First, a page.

El Hiblu: Piracy as defined by the international law of the sea – An interview with Valentin Schatz (Part 1)

The definition of piracy in the international law of the sea is a historical one.

To understand better what constitutes piracy, Newsbook.com.mt interviewed lawyer Valentin Schatz, a research associate and Ph.D. candidate at the Chair of International Law of the Sea and International Environmental Law, Public International law and Public Law (Professor Alexander Proelss) of the University of Hamburg, Germany.

In the last week of March, merchant vessel El Hiblu 1 was asked to conduct a search and rescue mission. Some 100 asylum seekers were brought to safety on board the vessel. However the vessel was later rerouted due to an alleged hijack, and it brought the asylum seekers to Malta.

While the event was still unfolding, the Italian Minister of the Interior Matteo Salvini had made headlines in Italy alleging that the case was one of ‘piracy on the high seas’. The Maltese media was quick to pick up Salvini’s statements.

Newsbook.com.mt contacted Schatz in order to delve into what constitutes an act of piracy under the international law of the sea.

Schatz explained that the generally-recognised definition of piracy is found in the Law of the Sea Convention of 1982. He further explained that, for an act to constitute an act of piracy, there are several requirements which need to be fulfilled. Given that the definition is a historical one, piracy involves act of violence, detention or depredation (the act of attacking or plundering) against a vessel by another vessel on the high seas for private ends.

Before proceeding to explain better the requirements as outlined in the international law of the sea, Schatz clarified that, as it is, piracy is not really a crime, but rather a rule that would allow a state to exercise their jurisdiction over a person or vessel, once the requirements are fulfilled. It is then up to the states themselves to enact criminal laws applicable to such acts. He then explained that whenever the international law definition of piracy is fulfilled, then any state could exercise criminal jurisdiction.

Schatz pointed out that in the case of Malta, the authorities did not intercept the ship on the high seas, and chose to wait for El Hiblu to actually arrive in Maltese waters before they exercised any jurisdiction. Schatz remarked that this could have been because the Maltese authorities were aware that this was not a case of piracy.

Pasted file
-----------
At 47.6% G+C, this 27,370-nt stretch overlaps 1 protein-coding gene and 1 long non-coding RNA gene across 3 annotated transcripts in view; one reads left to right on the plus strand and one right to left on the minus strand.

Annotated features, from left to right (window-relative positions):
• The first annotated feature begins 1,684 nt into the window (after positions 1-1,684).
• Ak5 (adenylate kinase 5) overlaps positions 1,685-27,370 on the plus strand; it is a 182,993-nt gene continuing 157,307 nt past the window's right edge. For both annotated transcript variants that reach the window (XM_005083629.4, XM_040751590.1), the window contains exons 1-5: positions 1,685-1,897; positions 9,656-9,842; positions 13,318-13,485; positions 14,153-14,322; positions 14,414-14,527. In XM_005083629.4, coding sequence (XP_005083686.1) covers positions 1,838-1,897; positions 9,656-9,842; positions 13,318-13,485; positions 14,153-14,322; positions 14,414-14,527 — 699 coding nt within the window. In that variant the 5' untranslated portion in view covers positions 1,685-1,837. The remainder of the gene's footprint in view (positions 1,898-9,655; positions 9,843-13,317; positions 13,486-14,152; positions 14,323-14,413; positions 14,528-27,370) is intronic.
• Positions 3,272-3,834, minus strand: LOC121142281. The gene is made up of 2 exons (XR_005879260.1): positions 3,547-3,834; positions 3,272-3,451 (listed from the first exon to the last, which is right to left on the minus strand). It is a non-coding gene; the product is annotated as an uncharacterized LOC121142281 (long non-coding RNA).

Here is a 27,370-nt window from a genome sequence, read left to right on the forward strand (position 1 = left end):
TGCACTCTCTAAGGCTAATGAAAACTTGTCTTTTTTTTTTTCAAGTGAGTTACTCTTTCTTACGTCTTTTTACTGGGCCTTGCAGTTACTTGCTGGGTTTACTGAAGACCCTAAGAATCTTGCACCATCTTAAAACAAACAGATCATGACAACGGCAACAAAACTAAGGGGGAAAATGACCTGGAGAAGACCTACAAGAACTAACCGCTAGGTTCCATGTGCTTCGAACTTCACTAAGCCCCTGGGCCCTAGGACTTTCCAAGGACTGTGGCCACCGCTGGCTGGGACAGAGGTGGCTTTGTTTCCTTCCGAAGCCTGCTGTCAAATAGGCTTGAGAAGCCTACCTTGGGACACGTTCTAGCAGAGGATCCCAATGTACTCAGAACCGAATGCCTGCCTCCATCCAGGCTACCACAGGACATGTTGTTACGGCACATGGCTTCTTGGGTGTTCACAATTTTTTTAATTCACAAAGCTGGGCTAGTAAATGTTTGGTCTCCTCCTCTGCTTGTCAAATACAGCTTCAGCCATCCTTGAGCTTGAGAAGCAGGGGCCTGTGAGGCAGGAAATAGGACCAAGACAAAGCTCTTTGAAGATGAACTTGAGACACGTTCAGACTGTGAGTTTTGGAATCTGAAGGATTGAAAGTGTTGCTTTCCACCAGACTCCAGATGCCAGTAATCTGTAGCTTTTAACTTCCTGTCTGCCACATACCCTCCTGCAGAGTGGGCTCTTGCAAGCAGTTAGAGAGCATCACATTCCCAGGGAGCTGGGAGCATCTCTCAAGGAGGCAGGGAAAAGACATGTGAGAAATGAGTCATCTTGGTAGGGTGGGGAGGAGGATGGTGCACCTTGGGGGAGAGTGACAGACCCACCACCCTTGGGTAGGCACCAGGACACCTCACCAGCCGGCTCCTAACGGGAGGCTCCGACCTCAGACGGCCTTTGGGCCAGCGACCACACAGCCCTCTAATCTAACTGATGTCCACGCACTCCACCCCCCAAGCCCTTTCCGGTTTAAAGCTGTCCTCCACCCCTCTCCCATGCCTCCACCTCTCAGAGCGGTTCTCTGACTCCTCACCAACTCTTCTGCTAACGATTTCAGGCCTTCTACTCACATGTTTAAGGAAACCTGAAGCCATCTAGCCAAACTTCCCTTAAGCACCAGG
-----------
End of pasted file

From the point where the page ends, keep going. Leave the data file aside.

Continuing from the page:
The three requirements according to international law of the sea

The international law of the sea has three requirements for an act of piracy to be fulfilled, it needs to occur on the high seas, it needs more than one ship and the person/s carrying out the act of piracy need to be doing so for private ends.

According to the facts at hand, in the case of El Hiblu 1, the rescuees allegedly took over the vessel in Libya’s territorial waters. By definition, Schatz asserted this could not be thought of as piracy under international law. He then explained that as soon as the vessel entered Maltese territorial waters, then it was subject to Maltese law. Malta is a member of the Convention for the Suppression of Unlawful Acts against the Safety of Maritime Navigation, and therefore it is expected to exercise jurisdiction over such situations of vessel hijackings which constitute a threat to maritime security, Schatz explained.

Speaking about another requirement, that of needing more than one vessel, Schatz explained that while there were indeed two vessels originally; the asylum seekers were brought to safety from their boat onto the vessel. He explained what later happened on El Hiblu 1 was allegedly committed by the passengers on the vessel and rather than constituting piracy it was a matter of the flag state. He likened the incident to a mutiny on a vessel, Schatz explained that if the case had happened on the high sea then the flag state would be responsible for exercising its jurisdiction while had it happened in the port or territorial waters, then the coastal state could also assume responsibility over the crime.

The third criterion, Schatz explained was ‘private ends’; however, its definition could be disputed. He distinguished between the strict and broad definitions as to what constitutes ‘private ends’.

Referring to the anti-whaling activities in the Antarctic by NGOs against Japanese whaling vessels, he said while the NGOs committed violent acts, the acts were political in nature and not for private gain. However, some would argue that any acts committed for ends that are not sanctioned by a government are for ‘private ends’.

Commenting on El Hiblu 1, Schatz explained that the definition of piracy under the international law of the sea was a cumulative one, thus already one missing criterion would mean that the act was not a case of piracy. In the El Hiblu 1 case at least two criteria were not fulfilled.